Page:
How I teach students to do proofs (and it’s not how I do proofs).
As in many math departments we have a ‘transitions’ course in which math majors are introduced to logic and mathematical proofs. The key feature of such courses is the students get to do lots of proofs and, hopefully, are prepared to do abstract math/proofs in the rest of their advanced math courses. For my own sake mostly, here’s a description of how I approach teaching students to do proofs.
We start with proofs after we’ve done some work with logic: truth tables, or, and, negative, statements, variable statements, contrapositives, etc., and discussed definitions. We’ve actually done some proofs already via truth tables, but those are so exceptional that I don’t really count them as proofs. Here are the main ideas/steps I use, in approximately the order we work through them.
Step 1: A proof is an ordered sequence of true statements (definition). You might be expecting more, but that’s where I start, as the first point I want to make is what it takes to not be a proof. One false statement, and you are out. I also make the point that every proof, proves something, just maybe not what you want it to prove. So now I’ve set the stage for reading and evaluating proofs: (1) is every statement true? and (2) what does the proof prove?
Step 2: Every statement in a proof is true for a reason. Initially I have them use two column proofs with every statement (column 1) having a reason (column 2). These are simply proofs with sets or basic number theory. You’d be surprised how hard it can be to come up with reasons (or at least names for reasons) some times. As the frustration with the tedium of 2-column proofs builds, we begin discussing the purpose of a written proof (to convince the reader of the truthfulness of some statement) and how different communities establish the standards for a complete proof. We soon move to paragraph proofs, but the students know that they have to be able to support every statement they make.
Step 3: A proof communicates its results clearly. As we move to paragraph proofs, the emphasis shifts to clear communication. At times I’ve used a 3 part rubric with one part being purely on the quality of the communication, grammar, etc. I’ve also had them read different proofs and evaluate and discuss their clarity. For practice, they can also rewrite some of their two-column proofs in excellent paragraph style.
Step 4: The structure of the proof reflects the statement being proved and vice-versa. By this time we’ve moved past sets to field axioms, functions, and other topics and so they are seeing many different types of statements to prove and many different types of proofs. So I start asking them to look for the connection between the statement, the definition involved and the form of the proof, and I expect them to make the match. For example, when we do proofs for equality of sets, we know, by definition, that two sets are equal if each is a subset of the other. Thus every ‘set equality proof’ is structured as two subset proofs (‘subset-subset’), and a subset proof is a class if-then proof, which has it’s own specific structure. In the big picture, this is a fairly limited idea, but for the proofs we do, it is adequate, and, in any case, it is always a reasonable place to start. It also gives us a new way to look a definitions, to try to determine what proof structure the definition evokes.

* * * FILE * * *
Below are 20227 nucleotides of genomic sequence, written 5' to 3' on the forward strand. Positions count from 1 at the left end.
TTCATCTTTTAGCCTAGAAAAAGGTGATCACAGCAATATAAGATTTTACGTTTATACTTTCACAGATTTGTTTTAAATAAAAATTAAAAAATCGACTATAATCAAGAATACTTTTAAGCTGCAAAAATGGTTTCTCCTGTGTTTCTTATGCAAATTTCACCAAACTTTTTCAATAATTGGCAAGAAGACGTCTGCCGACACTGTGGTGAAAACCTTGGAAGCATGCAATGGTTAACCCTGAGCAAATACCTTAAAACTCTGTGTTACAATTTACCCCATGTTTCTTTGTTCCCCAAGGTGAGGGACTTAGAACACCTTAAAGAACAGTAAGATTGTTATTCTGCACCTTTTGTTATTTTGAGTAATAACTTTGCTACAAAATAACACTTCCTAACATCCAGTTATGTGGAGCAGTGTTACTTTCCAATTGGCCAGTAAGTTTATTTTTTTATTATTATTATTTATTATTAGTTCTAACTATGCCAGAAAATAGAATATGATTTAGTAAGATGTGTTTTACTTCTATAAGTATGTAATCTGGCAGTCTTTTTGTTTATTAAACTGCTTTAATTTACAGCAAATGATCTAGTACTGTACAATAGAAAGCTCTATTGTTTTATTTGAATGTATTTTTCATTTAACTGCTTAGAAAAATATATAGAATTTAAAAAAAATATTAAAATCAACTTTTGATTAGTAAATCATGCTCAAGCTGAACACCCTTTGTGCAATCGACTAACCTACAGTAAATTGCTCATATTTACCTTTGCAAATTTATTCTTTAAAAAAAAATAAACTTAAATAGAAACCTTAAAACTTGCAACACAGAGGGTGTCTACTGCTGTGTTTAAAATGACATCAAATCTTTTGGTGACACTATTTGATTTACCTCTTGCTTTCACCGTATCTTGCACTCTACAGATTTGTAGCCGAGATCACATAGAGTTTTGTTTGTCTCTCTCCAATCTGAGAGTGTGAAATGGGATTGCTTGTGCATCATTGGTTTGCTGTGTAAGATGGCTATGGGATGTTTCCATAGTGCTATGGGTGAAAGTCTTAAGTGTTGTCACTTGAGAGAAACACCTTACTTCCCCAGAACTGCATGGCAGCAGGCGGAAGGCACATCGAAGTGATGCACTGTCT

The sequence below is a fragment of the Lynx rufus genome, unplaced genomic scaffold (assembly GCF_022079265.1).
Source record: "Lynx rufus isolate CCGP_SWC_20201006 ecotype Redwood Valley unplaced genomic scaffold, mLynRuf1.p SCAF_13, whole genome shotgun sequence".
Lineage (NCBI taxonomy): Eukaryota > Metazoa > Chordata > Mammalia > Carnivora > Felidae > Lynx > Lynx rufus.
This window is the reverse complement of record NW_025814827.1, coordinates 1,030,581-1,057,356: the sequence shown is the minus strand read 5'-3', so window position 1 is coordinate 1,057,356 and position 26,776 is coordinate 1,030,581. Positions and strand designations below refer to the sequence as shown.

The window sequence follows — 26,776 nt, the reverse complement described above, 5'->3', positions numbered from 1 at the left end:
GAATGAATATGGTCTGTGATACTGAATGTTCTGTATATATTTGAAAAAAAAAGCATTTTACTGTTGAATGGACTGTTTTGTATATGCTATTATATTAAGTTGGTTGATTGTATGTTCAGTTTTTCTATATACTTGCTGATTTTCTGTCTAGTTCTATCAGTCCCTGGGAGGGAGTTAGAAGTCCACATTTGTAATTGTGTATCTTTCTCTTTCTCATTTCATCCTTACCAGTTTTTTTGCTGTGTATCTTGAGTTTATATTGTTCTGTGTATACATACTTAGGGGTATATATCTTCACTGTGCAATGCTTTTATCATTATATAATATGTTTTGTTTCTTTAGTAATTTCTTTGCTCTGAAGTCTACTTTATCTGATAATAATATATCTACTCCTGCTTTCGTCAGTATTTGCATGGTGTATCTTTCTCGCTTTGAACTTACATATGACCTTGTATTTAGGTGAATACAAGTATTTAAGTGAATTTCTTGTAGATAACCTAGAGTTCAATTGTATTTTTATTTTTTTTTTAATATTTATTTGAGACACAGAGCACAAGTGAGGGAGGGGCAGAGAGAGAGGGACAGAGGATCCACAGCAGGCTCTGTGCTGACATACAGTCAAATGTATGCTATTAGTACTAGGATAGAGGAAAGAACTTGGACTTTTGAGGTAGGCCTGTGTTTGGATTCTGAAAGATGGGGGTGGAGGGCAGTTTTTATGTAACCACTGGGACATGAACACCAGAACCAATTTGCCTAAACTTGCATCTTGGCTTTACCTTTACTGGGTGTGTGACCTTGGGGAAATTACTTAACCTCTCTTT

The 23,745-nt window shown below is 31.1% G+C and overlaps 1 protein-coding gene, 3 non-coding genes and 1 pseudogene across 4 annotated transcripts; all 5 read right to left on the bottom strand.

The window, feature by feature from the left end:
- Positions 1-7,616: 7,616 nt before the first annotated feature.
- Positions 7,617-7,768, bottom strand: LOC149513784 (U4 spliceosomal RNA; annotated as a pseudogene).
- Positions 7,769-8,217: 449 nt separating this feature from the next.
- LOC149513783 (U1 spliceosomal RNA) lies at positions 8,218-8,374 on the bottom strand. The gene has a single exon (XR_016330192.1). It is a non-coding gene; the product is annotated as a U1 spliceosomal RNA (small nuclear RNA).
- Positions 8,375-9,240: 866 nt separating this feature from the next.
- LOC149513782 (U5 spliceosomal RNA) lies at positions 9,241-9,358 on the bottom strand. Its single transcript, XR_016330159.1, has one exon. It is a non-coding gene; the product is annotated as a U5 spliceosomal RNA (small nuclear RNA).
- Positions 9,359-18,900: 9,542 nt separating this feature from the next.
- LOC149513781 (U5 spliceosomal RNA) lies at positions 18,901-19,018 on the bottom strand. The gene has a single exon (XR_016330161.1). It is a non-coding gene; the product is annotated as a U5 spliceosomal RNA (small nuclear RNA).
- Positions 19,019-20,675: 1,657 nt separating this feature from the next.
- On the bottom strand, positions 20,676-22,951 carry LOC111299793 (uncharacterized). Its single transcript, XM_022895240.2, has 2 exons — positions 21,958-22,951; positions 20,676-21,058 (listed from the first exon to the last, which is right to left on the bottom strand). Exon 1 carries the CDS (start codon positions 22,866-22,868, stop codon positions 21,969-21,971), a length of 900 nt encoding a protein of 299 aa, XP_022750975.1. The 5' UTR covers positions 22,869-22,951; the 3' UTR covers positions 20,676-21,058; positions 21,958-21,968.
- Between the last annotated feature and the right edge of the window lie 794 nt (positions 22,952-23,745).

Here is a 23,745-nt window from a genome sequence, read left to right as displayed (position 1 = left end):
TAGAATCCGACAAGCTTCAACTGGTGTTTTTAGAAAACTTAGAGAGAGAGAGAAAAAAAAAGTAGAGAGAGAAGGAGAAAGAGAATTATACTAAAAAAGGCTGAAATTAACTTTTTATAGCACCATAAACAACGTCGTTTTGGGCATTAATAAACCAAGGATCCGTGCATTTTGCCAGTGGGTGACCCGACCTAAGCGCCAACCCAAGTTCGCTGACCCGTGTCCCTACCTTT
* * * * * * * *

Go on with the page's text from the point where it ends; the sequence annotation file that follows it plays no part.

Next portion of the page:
Step 5: A proof is read and judged within a community with its own standards. This first came up in Step 2, but I bring it back towards the end and spend more class time discussing all the aspects that we’ve covered and what we as a class (our community) has set as the standards for proofs. This step helps them begin the movement from highly technical and verbose proofs, to more concise proofs that tell the true (no pun intended) story. I try to move out of my position as ‘arbitrator of truthfulness’, but am not always that successful at it.
Step 6: A perfect proof is a thing of beauty and you should be proud of having created it. The last part of the course includes each student creating a portfolio of 20 or so, ‘perfect proofs’. The perfection reflects what we’ve done in class in clarity of composition, correctness, and the telling of a good story. They can submit versions of a proof until they get it right, and, at the first, I am very picky about even the tiniest of punctuation or grammar errors. The reward for a complete proof is it gets stamped ‘Completed’ and initialed and it goes in their notebook. There is often much celebrating when the 2nd (or 3rd or ..) draft gets approved.
I do other things, and I have ideas for the next time I teach the course of other things I want to try (like including more experimentation and conjecturing for forming statements), but this is the essence of my course.